THE DEALERSHIP WHERE I PURCHASED MY VEHICLE HAS RECOMMENDED THE DARKEST TINT. WHAT DOES THIS MEAN?
In Australia (and many other countries) there are state laws that require a minimum amount of (filtered) light must enter through glass. This is referred to as VLT or visual light transmitted. There are also restrictions where tint can be applied and no film of any type (including clear film) can be applied to the front windscreen (however the laminated windscreen provides very high UV protection properties). The front driver/passenger windows must have a nett VLT of no less than 35%. What this means is that when the film is applied over the factory fitted glass, the light transmitted will be at least 35%. When the glass has been tinted, the (visual) result can vary from one vehicle to another. This is due to a number of things – colour of the paint, colour of the interior of the vehicle and also the colour of the window film. Whilst most coloured films measure as 35% some appear darker than others and this is created by using darker pigments during the manufacturing process.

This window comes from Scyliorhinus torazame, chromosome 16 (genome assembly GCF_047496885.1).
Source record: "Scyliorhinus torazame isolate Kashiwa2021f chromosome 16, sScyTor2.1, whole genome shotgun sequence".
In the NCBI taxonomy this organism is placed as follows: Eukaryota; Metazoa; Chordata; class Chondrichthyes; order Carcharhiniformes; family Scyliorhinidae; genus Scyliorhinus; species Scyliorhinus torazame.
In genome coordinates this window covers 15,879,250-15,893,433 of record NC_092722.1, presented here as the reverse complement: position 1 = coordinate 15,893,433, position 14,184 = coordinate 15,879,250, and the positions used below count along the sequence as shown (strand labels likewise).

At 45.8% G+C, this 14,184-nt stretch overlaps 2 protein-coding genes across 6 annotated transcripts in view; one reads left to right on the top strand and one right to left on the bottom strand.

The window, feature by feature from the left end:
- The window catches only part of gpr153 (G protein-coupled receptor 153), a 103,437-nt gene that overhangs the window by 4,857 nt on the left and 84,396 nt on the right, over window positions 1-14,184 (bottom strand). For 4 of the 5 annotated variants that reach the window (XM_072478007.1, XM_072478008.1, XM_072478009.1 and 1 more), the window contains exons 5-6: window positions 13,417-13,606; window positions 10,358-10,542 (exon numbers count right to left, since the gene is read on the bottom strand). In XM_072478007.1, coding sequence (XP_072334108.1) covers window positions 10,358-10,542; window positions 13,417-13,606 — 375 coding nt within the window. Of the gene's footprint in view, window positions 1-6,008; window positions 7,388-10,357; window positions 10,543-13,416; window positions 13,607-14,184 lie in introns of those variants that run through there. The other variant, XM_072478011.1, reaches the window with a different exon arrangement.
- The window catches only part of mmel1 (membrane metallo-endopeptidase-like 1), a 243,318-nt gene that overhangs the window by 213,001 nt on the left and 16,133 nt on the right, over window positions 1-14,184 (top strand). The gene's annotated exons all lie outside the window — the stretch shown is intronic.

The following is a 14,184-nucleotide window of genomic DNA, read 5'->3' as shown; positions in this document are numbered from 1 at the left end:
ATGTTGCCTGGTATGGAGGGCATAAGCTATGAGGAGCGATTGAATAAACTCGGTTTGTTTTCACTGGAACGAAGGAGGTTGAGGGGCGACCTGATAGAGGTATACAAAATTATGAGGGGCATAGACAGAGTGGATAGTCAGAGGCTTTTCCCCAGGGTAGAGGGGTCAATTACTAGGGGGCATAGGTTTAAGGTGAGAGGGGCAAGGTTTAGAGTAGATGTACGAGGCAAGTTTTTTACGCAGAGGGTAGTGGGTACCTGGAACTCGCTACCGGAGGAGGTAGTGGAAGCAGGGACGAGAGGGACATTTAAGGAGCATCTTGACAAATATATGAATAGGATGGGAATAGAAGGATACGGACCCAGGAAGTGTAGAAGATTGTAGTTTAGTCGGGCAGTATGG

The MotorOne Street brands Legal or our Cancer Council endorsed Dark Night are both films with a darker appearance. These are often recommended where there is factory fitted privacy glass on the rear windows as the darker colour compliments the privacy glass. Privacy glass is quite dark in terms of the measured VLT and may be as dark as 20 – 25%, therefore it is not legal to apply a coloured film over this area. The best solution to achieve the maximum UV protection and improve safety, is to apply a clear film (Cancer Council UV Clear) over the privacy glass.